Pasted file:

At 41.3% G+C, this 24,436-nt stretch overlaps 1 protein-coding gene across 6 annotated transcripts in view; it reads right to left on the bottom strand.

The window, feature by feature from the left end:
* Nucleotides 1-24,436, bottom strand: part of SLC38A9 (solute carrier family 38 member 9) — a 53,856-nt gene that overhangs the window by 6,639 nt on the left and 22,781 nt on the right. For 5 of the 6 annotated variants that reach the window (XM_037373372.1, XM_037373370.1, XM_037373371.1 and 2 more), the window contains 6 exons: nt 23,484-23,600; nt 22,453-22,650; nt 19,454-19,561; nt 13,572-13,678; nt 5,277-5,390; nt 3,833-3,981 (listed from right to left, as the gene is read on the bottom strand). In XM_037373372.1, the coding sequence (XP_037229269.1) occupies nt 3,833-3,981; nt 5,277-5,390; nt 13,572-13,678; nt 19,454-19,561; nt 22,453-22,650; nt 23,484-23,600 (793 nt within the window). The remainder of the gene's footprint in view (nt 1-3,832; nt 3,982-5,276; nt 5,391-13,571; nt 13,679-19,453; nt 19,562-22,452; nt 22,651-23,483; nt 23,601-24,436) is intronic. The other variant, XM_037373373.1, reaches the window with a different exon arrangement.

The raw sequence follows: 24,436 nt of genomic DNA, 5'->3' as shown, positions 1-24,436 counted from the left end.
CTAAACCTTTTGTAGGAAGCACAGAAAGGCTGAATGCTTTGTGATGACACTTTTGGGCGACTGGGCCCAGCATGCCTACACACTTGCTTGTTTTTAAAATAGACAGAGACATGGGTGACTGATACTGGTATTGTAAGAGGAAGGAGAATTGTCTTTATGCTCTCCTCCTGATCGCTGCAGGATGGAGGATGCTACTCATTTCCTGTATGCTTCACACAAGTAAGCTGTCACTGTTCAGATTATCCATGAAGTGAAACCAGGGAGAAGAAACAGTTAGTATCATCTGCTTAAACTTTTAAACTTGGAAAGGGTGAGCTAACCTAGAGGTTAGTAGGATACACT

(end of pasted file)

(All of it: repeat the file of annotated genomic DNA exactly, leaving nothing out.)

At 41.3% G+C, this 24,436-nt stretch overlaps 1 protein-coding gene across 6 annotated transcripts in view; it reads right to left on the bottom strand.

The window, feature by feature from the left end:
* Nucleotides 1-24,436, bottom strand: part of SLC38A9 (solute carrier family 38 member 9) — a 53,856-nt gene that overhangs the window by 6,639 nt on the left and 22,781 nt on the right. For 5 of the 6 annotated variants that reach the window (XM_037373372.1, XM_037373370.1, XM_037373371.1 and 2 more), the window contains 6 exons: nt 23,484-23,600; nt 22,453-22,650; nt 19,454-19,561; nt 13,572-13,678; nt 5,277-5,390; nt 3,833-3,981 (listed from right to left, as the gene is read on the bottom strand). In XM_037373372.1, the coding sequence (XP_037229269.1) occupies nt 3,833-3,981; nt 5,277-5,390; nt 13,572-13,678; nt 19,454-19,561; nt 22,453-22,650; nt 23,484-23,600 (793 nt within the window). The remainder of the gene's footprint in view (nt 1-3,832; nt 3,982-5,276; nt 5,391-13,571; nt 13,679-19,453; nt 19,562-22,452; nt 22,651-23,483; nt 23,601-24,436) is intronic. The other variant, XM_037373373.1, reaches the window with a different exon arrangement.

The raw sequence follows: 24,436 nt of genomic DNA, 5'->3' as shown, positions 1-24,436 counted from the left end.
CTAAACCTTTTGTAGGAAGCACAGAAAGGCTGAATGCTTTGTGATGACACTTTTGGGCGACTGGGCCCAGCATGCCTACACACTTGCTTGTTTTTAAAATAGACAGAGACATGGGTGACTGATACTGGTATTGTAAGAGGAAGGAGAATTGTCTTTATGCTCTCCTCCTGATCGCTGCAGGATGGAGGATGCTACTCATTTCCTGTATGCTTCACACAAGTAAGCTGTCACTGTTCAGATTATCCATGAAGTGAAACCAGGGAGAAGAAACAGTTAGTATCATCTGCTTAAACTTTTAAACTTGGAAAGGGTGAGCTAACCTAGAGGTTAGTAGGATACACT